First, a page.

The Atkins Diet, is perhaps the most popular high-protein diet since it came into the limelight in the 90s with Hollywood celebrities like Jennifer Aniston, Catherine Zeta-Jones and many more, as its followers. In 2013, the diet bounced back in popularity thanks to Kim Kardashian (who allegedly lost an estimated 25 pounds post-delivery following the diet) and Sharon Osbourne. But whether you’re following The Atkins Diet or The Dukan Diet or The Protein Power Diet, taking cue from your favourite celebrity/celebrities, it’s time you think before blindly aping them, as these high-protein diets do have their share of health risks in the long run.
Case in point
Pritesh Kumar (name changed), 35, a banker by profession and marathon runner suffered from irritable bowel symptoms. He was advised to maintain a dairy and record his weekly diet. It was found that being a bachelor he had no proper meals and was on a high protein diet since he was training for the marathon. His meals consisted of egg whites, chicken, cheese, milk and artificial sugar. Lack of fibre and carbohydrates made him constipated, bloated and irritable at work, recounts consultant dietican Zainab Syed, AVIVA Hospitals. Later, Pritesh was advised to control his protein intake and was advised to include more fruits and steamed vegetables in his diet. Also, he was advised to drink plenty of water, avoiding tea, coffee, fruit juices and artificial sweeteners.
High-protein diets are quite popular
Proteins are the building blocks of the body. Also, they do play important role in catalysing various physiological reactions. They play a vital role in maintaining the immunity of the body. Then how does one know, how much is too much? Physician, endocrinologist, diabetologist and bariatrician Dr Deepak Chaturvedi, AMAAYA Antiaging & Wellness Clinic says, “The daily requirement of dietary proteins is 0.75 to 1 gm per kilogram of ideal lean body weight. The requirement increases in the state of pregnancy, lactation, recovery from illness and during the growth phase. However, in last few years, high-protein diets have become very prevalent in the weight loss industry. Many dieticians, gym instructors and weight loss doctors are promoting exclusively high-protein diet to an extent of more than 2-3 grams of proteins per kg body weight. This amount of concentrated proteins intake may bring following adverse effects on the body.”
Gives rise to nutritional deficiencies
Syed definitely agrees that most high-protein diets give rise to various nutritional deficiency, saying “They restrict consumption of carbohydrates, which may cause insufficient fibre leading to constipation, increases your risk of vitamin B and E deficiency, as well as Irritable Bowel Syndrome (IBS) and in the long run, colon cancer. Cutting off fruits and vegetables means cutting off vitamins and minerals. Besides such diets advise one to eat more of meat, chicken and eggs which could lead to elevated cholesterol levels, which in turn could also lead to damage to internal organs.”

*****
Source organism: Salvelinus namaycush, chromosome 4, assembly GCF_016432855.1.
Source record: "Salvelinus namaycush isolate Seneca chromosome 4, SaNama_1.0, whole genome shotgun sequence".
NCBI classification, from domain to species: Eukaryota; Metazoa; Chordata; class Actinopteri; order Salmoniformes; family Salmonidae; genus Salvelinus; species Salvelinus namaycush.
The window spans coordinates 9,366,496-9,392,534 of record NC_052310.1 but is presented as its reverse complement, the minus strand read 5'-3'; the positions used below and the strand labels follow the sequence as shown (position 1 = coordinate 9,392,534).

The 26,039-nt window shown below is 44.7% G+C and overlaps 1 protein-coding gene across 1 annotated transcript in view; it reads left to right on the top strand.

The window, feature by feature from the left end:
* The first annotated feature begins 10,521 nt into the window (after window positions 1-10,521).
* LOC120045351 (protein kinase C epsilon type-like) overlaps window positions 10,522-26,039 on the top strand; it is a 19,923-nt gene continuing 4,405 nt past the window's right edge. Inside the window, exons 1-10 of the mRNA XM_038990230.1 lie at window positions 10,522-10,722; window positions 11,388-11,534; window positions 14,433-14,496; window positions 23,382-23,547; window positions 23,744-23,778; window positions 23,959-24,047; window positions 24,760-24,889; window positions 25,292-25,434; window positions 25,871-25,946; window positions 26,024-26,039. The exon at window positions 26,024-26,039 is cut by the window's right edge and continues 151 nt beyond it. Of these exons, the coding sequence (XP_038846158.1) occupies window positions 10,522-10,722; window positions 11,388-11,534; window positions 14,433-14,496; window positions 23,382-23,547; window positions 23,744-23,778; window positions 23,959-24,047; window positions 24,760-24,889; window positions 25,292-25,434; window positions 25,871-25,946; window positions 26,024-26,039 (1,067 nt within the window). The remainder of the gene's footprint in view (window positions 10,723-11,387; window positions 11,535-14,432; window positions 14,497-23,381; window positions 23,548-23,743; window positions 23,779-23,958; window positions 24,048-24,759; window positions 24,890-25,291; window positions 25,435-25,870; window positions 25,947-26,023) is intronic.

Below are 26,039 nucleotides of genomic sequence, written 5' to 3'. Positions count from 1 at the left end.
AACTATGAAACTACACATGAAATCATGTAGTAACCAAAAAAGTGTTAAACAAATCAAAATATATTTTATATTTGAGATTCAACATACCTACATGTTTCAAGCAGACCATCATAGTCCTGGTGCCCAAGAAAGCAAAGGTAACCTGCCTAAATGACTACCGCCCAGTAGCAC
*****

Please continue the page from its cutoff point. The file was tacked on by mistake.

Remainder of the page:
Can lead to hyperacidity, renal problems and hormonal imbalance
Dr Chaturvedi lists the following adverse effects of a high-protein diet:
Proteins need acidic environment in the stomach for digestion. Very high protein intake leads to hyperacidity and complications of the same, also leading to indigestion and flatulence.
Very high protein intake may lead to increased protein filtration load on the kidneys. On chronic overexposure, this may lead to kidney failure. Therefore, a high-protein intake is not recommended for individuals with kidney failure and liver dysfunction.
Exclusively high protein diet with restricted carbohydrates and fats lead to decreased thyroid hormone secretion in the body, leading to hypothyroidism.
Exclusively high protein diet with restricted carbohydrate and fats lead to decreased synthesis of steroid hormones, including estrogen, progesterone and testosterone. This decreased synthesis may bring menstrual irregularities in women, and decreased libido and sexual dysfunction in men.
Can lead to osteoporosis in women
Some health studies say that a high-protein diet can also lead to reduce bone density leading to osteoporosis. But should you believe these studies? “There is enough scientific evidence to prove that a high-protein diet causes low bone density resulting in osteoporosis. One main reason would be consumption of only meat and poultry products. The second important reason is that a high-protein diet requires your body to process more calcium. So even if you eat a lot of cheese and yoghurt, your body might still extract calcium from your bones resulting in decrease bone density leading to osteoporosis,” explains Syed.